For many people, cognitive behavioral therapy is a step in the right direction, but it doesn’t address the underlying problem of a hormonal imbalance. You might be making excellent progress working with a mental health professional but still feel the symptoms of social anxiety disorder.

Pre-menopausal women and those in menopause often deal with a variety of physical, mental, and emotional symptoms that can cause stress, frustration, fear, depression, and anxiety. The hormone imbalance associated with menopause reduces the ability to manage stress and can prevent you from feeling positive about yourself, which can increase social anxiety.

A BodyLogicMD-affiliated physician can help you evaluate your previous and current medical and mental health programs to determine if they are effectively managing your individual physical conditions.

A hormonal imbalance that contributes to social anxiety could have the following indicators:

Depression and social anxiety are not weaknesses. In fact, it is one of a number of very common mental health disorders with a variety of triggers. Pinpointing the specific factors affecting a person’s mood, physical condition, and willingness to interact with the world, which includes hormones, provides the physician with the key to successful treatment.

In this case, consider consulting with a BodyLogicMD-affiliated physician who has been rigorously trained in how hormones affect the body’s various systems and how they interact with each other.

Can Bioidentical Hormones Help Ameliorate Social Anxiety?

Bioidentical hormones, exact replicas of the hormones that are naturally produced by the body, match the body’s natural hormones molecule by molecule.

BodyLogicMD-affiliated physicians can help determine whether you are experiencing hormonally triggered social anxiety and fear and if bioidentical hormone therapy could help you feel better.

By testing blood, saliva or urine, a BodyLogicMD physician can accurately measure your hormone levels and determine whether hormone therapy is right for you. Bioidentical hormone therapy is one of the options that might be suggested to help you balance your hormone levels, which can lead to decreased anxiety. Working one-on-one with you, your BodyLogicMD physician can also help you design a nutrition plan that might include supplements, and lifestyle changes including exercise and meditation, which can decrease or eliminate the symptoms of anxiety.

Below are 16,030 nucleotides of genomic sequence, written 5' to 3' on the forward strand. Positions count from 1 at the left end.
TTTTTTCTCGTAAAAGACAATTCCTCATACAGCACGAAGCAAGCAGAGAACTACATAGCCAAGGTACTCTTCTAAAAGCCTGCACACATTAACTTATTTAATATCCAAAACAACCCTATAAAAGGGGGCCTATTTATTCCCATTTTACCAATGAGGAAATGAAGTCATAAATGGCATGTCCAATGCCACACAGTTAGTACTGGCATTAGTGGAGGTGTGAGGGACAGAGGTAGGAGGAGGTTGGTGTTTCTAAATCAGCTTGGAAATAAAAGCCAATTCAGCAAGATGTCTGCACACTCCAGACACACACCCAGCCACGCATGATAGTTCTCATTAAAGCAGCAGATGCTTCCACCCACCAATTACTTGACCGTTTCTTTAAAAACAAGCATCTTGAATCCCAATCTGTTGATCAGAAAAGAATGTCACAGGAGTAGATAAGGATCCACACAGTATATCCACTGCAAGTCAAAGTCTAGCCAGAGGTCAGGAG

What Else Can You Do to Combat Social Anxiety?

 

In addition to bioidentical hormone replacement therapy, there are vitamins and supplements that may help deal with the physical, mental, and emotional symptoms of social anxiety.

Fish oil contains the omega-3 fatty acids docosahexaenoic acid (DHA) and eicosapentaenoic acid (EPA). These fatty acids provide numerous health benefits that could improve your body’s natural ability to ameliorate the symptoms of social anxiety while also helping to maintain cardiovascular health, improve mental health and overall cognitive ability, and can also aid in weight loss.

A mental health professional might also prescribe a serotonin reuptake inhibitor (SSRI), which can help ease the symptoms of depression and anxiety. SSRIs ease depression by increasing the levels of the hormone serotonin in the brain. Serotonin is one of the neurotransmitters that carries signals between brain cells. SSRIs block the reabsorption (reuptake) of serotonin in the brain, making more serotonin available. Diminished levels of serotonin increase the risk of mental and substance use disorders, which can have a powerful effect on how people interact with their families, their friends, and their communities.

However, SSRIs and other medications often used to treat depression and anxiety can come with serious side effects. In many cases, finding and treating the underlying cause is the best route toward finding true relief.

This is where a physician within the BodyLogicMD network comes in. The physicians within the BodyLogicMD network are highly trained professionals who specialize in restoring health, not just treating symptoms.

Your BodyLogicMD affiliated provider might also recommend a program such as CognitivePro, which is designed to stimulate the brain and improve the cognitive abilities of adults struggling with conditions that contribute to social anxiety including:

Brain health and body health are inextricably linked. The brain helps you make appropriate decisions that can lead to happiness and health, decisions that can keep you on a vibrant path as you age. Most of us understand how our bodies change as we age and take action to stay healthy but neglect to care for our brains. This is especially ironic because good mental health and an active lifestyle are part and parcel of the same thing. To learn more how your hormones affect your body and brain, and vice versa, contact the BodyLogicMD affiliated physician nearest you today and take your first step toward restoring your health and peace of mind.

The post What Is Social Anxiety Disorder? appeared first on BodyLogicMD Blog.